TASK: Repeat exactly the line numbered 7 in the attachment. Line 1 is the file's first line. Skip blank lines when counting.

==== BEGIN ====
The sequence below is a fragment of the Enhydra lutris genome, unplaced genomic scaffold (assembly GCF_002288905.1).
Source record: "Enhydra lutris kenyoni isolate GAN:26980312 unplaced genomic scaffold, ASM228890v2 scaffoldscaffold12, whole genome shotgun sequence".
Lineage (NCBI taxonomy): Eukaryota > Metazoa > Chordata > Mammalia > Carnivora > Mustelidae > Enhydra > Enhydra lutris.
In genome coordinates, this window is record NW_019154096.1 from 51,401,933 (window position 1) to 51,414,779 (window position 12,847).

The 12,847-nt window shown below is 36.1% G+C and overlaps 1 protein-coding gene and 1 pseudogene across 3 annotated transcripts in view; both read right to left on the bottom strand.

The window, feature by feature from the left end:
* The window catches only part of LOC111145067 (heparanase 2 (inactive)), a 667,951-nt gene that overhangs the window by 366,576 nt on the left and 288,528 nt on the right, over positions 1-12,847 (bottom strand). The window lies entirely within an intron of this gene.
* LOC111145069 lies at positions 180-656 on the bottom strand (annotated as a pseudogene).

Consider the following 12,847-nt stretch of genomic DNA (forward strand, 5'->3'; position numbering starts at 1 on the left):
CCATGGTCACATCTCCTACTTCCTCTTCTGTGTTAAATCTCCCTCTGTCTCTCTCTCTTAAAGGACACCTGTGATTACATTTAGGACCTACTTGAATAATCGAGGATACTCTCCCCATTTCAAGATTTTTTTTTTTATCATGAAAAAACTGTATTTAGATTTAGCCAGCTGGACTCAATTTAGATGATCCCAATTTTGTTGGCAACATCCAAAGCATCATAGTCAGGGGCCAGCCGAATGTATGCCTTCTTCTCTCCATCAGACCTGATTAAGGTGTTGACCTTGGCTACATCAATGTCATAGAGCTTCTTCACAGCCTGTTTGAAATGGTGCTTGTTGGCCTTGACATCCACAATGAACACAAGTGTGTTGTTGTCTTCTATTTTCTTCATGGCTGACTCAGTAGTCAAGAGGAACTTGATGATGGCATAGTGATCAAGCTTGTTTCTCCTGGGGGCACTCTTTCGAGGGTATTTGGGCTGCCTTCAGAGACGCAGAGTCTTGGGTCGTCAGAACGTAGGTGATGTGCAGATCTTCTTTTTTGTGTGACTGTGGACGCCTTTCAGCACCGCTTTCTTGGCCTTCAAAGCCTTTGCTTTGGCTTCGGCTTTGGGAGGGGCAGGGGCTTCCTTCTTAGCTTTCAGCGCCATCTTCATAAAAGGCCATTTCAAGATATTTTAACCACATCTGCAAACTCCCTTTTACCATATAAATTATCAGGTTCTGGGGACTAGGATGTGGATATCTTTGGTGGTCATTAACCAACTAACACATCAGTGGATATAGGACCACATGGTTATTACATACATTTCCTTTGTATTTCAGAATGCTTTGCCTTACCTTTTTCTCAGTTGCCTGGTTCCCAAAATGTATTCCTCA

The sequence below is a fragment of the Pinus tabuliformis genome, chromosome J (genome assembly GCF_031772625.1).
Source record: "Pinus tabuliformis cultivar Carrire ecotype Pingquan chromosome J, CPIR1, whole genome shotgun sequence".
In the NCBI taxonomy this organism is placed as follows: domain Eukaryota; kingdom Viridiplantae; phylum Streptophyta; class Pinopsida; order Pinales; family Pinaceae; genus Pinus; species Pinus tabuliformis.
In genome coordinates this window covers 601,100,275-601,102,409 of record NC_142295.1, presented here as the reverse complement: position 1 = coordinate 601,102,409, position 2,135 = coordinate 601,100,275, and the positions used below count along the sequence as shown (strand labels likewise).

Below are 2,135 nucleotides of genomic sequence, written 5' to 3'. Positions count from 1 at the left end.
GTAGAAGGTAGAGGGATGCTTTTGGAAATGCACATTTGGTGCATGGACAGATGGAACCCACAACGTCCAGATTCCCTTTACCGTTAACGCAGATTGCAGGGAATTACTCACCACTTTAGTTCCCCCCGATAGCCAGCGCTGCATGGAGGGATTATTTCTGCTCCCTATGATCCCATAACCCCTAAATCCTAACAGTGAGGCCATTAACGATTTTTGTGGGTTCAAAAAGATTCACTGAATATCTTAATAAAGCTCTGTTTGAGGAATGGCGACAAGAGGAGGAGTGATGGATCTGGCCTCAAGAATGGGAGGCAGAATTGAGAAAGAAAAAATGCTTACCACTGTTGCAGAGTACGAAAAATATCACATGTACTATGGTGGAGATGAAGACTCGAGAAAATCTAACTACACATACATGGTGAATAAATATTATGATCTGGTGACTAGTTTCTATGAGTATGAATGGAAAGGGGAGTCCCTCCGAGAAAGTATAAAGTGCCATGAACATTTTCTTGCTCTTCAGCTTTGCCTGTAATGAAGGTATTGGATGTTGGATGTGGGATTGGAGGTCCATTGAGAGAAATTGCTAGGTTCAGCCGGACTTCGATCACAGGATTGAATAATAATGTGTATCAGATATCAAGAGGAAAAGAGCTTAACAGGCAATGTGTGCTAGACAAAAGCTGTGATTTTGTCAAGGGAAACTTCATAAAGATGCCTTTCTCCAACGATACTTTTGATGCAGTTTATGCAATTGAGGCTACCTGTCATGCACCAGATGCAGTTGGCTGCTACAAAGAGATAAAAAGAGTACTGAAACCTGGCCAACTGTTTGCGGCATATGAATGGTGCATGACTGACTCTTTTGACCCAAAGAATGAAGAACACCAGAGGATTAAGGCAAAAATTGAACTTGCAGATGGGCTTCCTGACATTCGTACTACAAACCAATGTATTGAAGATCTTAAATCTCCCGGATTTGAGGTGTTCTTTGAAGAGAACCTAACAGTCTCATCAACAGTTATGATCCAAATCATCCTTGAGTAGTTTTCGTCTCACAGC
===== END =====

* The window catches only part of LOC111145067 (heparanase 2 (inactive)), a 667,951-nt gene that overhangs the window by 366,576 nt on the left and 288,528 nt on the right, over positions 1-12,847 (bottom strand). The window lies entirely within an intron of this gene.